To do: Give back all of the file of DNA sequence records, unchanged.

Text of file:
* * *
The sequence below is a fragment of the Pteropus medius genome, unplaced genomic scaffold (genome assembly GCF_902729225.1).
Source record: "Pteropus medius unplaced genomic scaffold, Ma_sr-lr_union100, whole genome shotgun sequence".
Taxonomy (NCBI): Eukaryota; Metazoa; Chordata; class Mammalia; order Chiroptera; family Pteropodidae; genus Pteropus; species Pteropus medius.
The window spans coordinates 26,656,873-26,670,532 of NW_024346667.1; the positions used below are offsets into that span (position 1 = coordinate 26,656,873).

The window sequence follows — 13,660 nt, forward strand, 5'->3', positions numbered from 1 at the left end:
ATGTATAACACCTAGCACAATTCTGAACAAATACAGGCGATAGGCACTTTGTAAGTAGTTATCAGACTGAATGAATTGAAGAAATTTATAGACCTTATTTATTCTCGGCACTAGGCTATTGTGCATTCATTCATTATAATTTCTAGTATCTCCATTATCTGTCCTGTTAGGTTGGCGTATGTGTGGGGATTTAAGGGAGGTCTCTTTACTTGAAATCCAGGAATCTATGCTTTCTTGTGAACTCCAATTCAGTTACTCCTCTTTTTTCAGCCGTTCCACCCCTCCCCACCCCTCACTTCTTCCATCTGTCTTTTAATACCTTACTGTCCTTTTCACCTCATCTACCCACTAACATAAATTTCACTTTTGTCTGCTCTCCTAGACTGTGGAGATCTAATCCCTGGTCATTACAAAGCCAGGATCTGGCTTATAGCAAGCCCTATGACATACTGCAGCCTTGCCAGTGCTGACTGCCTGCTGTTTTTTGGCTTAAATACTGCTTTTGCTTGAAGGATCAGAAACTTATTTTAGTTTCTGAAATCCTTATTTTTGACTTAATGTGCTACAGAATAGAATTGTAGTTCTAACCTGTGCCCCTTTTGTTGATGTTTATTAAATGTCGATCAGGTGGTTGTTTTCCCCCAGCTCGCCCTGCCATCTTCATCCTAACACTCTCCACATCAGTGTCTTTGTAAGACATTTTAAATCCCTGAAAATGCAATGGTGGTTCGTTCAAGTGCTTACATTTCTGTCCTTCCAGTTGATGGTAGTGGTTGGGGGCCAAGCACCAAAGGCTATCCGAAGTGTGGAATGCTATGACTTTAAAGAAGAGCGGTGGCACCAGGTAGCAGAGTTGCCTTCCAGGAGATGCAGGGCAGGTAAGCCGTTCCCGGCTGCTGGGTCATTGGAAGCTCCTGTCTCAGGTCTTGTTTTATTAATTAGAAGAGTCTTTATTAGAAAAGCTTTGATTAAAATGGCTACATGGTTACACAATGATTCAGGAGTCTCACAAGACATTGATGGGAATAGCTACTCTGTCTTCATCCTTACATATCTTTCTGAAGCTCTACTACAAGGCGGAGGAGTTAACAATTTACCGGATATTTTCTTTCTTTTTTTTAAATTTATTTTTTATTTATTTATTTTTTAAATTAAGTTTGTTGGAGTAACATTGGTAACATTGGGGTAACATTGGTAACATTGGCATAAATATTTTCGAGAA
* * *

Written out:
The sequence below is a fragment of the Pteropus medius genome, unplaced genomic scaffold (genome assembly GCF_902729225.1).
Source record: "Pteropus medius unplaced genomic scaffold, Ma_sr-lr_union100, whole genome shotgun sequence".
Taxonomy (NCBI): Eukaryota; Metazoa; Chordata; class Mammalia; order Chiroptera; family Pteropodidae; genus Pteropus; species Pteropus medius.
The window spans coordinates 26,656,873-26,670,532 of NW_024346667.1; the positions used below are offsets into that span (position 1 = coordinate 26,656,873).

The window sequence follows — 13,660 nt, forward strand, 5'->3', positions numbered from 1 at the left end:
ATGTATAACACCTAGCACAATTCTGAACAAATACAGGCGATAGGCACTTTGTAAGTAGTTATCAGACTGAATGAATTGAAGAAATTTATAGACCTTATTTATTCTCGGCACTAGGCTATTGTGCATTCATTCATTATAATTTCTAGTATCTCCATTATCTGTCCTGTTAGGTTGGCGTATGTGTGGGGATTTAAGGGAGGTCTCTTTACTTGAAATCCAGGAATCTATGCTTTCTTGTGAACTCCAATTCAGTTACTCCTCTTTTTTCAGCCGTTCCACCCCTCCCCACCCCTCACTTCTTCCATCTGTCTTTTAATACCTTACTGTCCTTTTCACCTCATCTACCCACTAACATAAATTTCACTTTTGTCTGCTCTCCTAGACTGTGGAGATCTAATCCCTGGTCATTACAAAGCCAGGATCTGGCTTATAGCAAGCCCTATGACATACTGCAGCCTTGCCAGTGCTGACTGCCTGCTGTTTTTTGGCTTAAATACTGCTTTTGCTTGAAGGATCAGAAACTTATTTTAGTTTCTGAAATCCTTATTTTTGACTTAATGTGCTACAGAATAGAATTGTAGTTCTAACCTGTGCCCCTTTTGTTGATGTTTATTAAATGTCGATCAGGTGGTTGTTTTCCCCCAGCTCGCCCTGCCATCTTCATCCTAACACTCTCCACATCAGTGTCTTTGTAAGACATTTTAAATCCCTGAAAATGCAATGGTGGTTCGTTCAAGTGCTTACATTTCTGTCCTTCCAGTTGATGGTAGTGGTTGGGGGCCAAGCACCAAAGGCTATCCGAAGTGTGGAATGCTATGACTTTAAAGAAGAGCGGTGGCACCAGGTAGCAGAGTTGCCTTCCAGGAGATGCAGGGCAGGTAAGCCGTTCCCGGCTGCTGGGTCATTGGAAGCTCCTGTCTCAGGTCTTGTTTTATTAATTAGAAGAGTCTTTATTAGAAAAGCTTTGATTAAAATGGCTACATGGTTACACAATGATTCAGGAGTCTCACAAGACATTGATGGGAATAGCTACTCTGTCTTCATCCTTACATATCTTTCTGAAGCTCTACTACAAGGCGGAGGAGTTAACAATTTACCGGATATTTTCTTTCTTTTTTTTAAATTTATTTTTTATTTATTTATTTTTTAAATTAAGTTTGTTGGAGTAACATTGGTAACATTGGGGTAACATTGGTAACATTGGCATAAATATTTTCGAGAA